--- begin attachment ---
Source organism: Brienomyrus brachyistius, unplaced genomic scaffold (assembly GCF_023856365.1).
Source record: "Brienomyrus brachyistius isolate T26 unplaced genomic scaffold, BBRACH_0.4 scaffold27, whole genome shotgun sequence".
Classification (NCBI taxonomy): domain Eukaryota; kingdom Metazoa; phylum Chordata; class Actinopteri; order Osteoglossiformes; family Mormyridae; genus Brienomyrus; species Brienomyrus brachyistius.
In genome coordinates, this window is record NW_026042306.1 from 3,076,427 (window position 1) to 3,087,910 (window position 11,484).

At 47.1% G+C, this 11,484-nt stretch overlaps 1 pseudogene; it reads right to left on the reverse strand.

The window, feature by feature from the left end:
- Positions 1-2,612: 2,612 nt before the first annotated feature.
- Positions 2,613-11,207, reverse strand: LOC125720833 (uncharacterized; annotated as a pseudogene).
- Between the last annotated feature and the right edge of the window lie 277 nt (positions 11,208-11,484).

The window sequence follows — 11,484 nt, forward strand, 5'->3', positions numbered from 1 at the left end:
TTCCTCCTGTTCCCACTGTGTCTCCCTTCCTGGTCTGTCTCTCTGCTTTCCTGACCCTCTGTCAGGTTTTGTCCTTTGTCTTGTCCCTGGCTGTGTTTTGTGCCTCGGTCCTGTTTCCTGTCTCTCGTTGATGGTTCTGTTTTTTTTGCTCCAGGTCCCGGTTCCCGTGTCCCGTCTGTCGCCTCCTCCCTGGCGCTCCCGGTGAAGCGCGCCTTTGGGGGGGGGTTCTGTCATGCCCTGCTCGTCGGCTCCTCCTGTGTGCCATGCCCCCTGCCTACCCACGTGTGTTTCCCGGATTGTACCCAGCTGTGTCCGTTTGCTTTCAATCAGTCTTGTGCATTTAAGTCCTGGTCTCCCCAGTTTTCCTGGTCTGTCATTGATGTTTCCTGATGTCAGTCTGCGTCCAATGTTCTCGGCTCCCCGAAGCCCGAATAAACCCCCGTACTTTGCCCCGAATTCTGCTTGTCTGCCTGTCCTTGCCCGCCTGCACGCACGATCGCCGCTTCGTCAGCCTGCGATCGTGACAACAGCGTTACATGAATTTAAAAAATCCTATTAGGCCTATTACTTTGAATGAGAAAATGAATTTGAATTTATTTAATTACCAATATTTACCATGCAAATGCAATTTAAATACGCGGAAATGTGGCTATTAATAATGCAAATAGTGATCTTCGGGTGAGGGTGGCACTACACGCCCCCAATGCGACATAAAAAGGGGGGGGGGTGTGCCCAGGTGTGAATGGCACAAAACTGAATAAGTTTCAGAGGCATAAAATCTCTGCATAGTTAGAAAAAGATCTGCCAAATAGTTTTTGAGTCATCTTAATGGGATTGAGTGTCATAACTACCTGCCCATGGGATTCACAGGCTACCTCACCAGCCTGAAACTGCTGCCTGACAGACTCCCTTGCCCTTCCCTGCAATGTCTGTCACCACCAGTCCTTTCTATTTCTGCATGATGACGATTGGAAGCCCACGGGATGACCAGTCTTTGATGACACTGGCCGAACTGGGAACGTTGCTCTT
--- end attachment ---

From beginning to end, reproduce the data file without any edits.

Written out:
Source organism: Brienomyrus brachyistius, unplaced genomic scaffold (assembly GCF_023856365.1).
Source record: "Brienomyrus brachyistius isolate T26 unplaced genomic scaffold, BBRACH_0.4 scaffold27, whole genome shotgun sequence".
Classification (NCBI taxonomy): domain Eukaryota; kingdom Metazoa; phylum Chordata; class Actinopteri; order Osteoglossiformes; family Mormyridae; genus Brienomyrus; species Brienomyrus brachyistius.
In genome coordinates, this window is record NW_026042306.1 from 3,076,427 (window position 1) to 3,087,910 (window position 11,484).

At 47.1% G+C, this 11,484-nt stretch overlaps 1 pseudogene; it reads right to left on the reverse strand.

The window, feature by feature from the left end:
- Positions 1-2,612: 2,612 nt before the first annotated feature.
- Positions 2,613-11,207, reverse strand: LOC125720833 (uncharacterized; annotated as a pseudogene).
- Between the last annotated feature and the right edge of the window lie 277 nt (positions 11,208-11,484).

The window sequence follows — 11,484 nt, forward strand, 5'->3', positions numbered from 1 at the left end:
TTCCTCCTGTTCCCACTGTGTCTCCCTTCCTGGTCTGTCTCTCTGCTTTCCTGACCCTCTGTCAGGTTTTGTCCTTTGTCTTGTCCCTGGCTGTGTTTTGTGCCTCGGTCCTGTTTCCTGTCTCTCGTTGATGGTTCTGTTTTTTTTGCTCCAGGTCCCGGTTCCCGTGTCCCGTCTGTCGCCTCCTCCCTGGCGCTCCCGGTGAAGCGCGCCTTTGGGGGGGGGTTCTGTCATGCCCTGCTCGTCGGCTCCTCCTGTGTGCCATGCCCCCTGCCTACCCACGTGTGTTTCCCGGATTGTACCCAGCTGTGTCCGTTTGCTTTCAATCAGTCTTGTGCATTTAAGTCCTGGTCTCCCCAGTTTTCCTGGTCTGTCATTGATGTTTCCTGATGTCAGTCTGCGTCCAATGTTCTCGGCTCCCCGAAGCCCGAATAAACCCCCGTACTTTGCCCCGAATTCTGCTTGTCTGCCTGTCCTTGCCCGCCTGCACGCACGATCGCCGCTTCGTCAGCCTGCGATCGTGACAACAGCGTTACATGAATTTAAAAAATCCTATTAGGCCTATTACTTTGAATGAGAAAATGAATTTGAATTTATTTAATTACCAATATTTACCATGCAAATGCAATTTAAATACGCGGAAATGTGGCTATTAATAATGCAAATAGTGATCTTCGGGTGAGGGTGGCACTACACGCCCCCAATGCGACATAAAAAGGGGGGGGGGTGTGCCCAGGTGTGAATGGCACAAAACTGAATAAGTTTCAGAGGCATAAAATCTCTGCATAGTTAGAAAAAGATCTGCCAAATAGTTTTTGAGTCATCTTAATGGGATTGAGTGTCATAACTACCTGCCCATGGGATTCACAGGCTACCTCACCAGCCTGAAACTGCTGCCTGACAGACTCCCTTGCCCTTCCCTGCAATGTCTGTCACCACCAGTCCTTTCTATTTCTGCATGATGACGATTGGAAGCCCACGGGATGACCAGTCTTTGATGACACTGGCCGAACTGGGAACGTTGCTCTT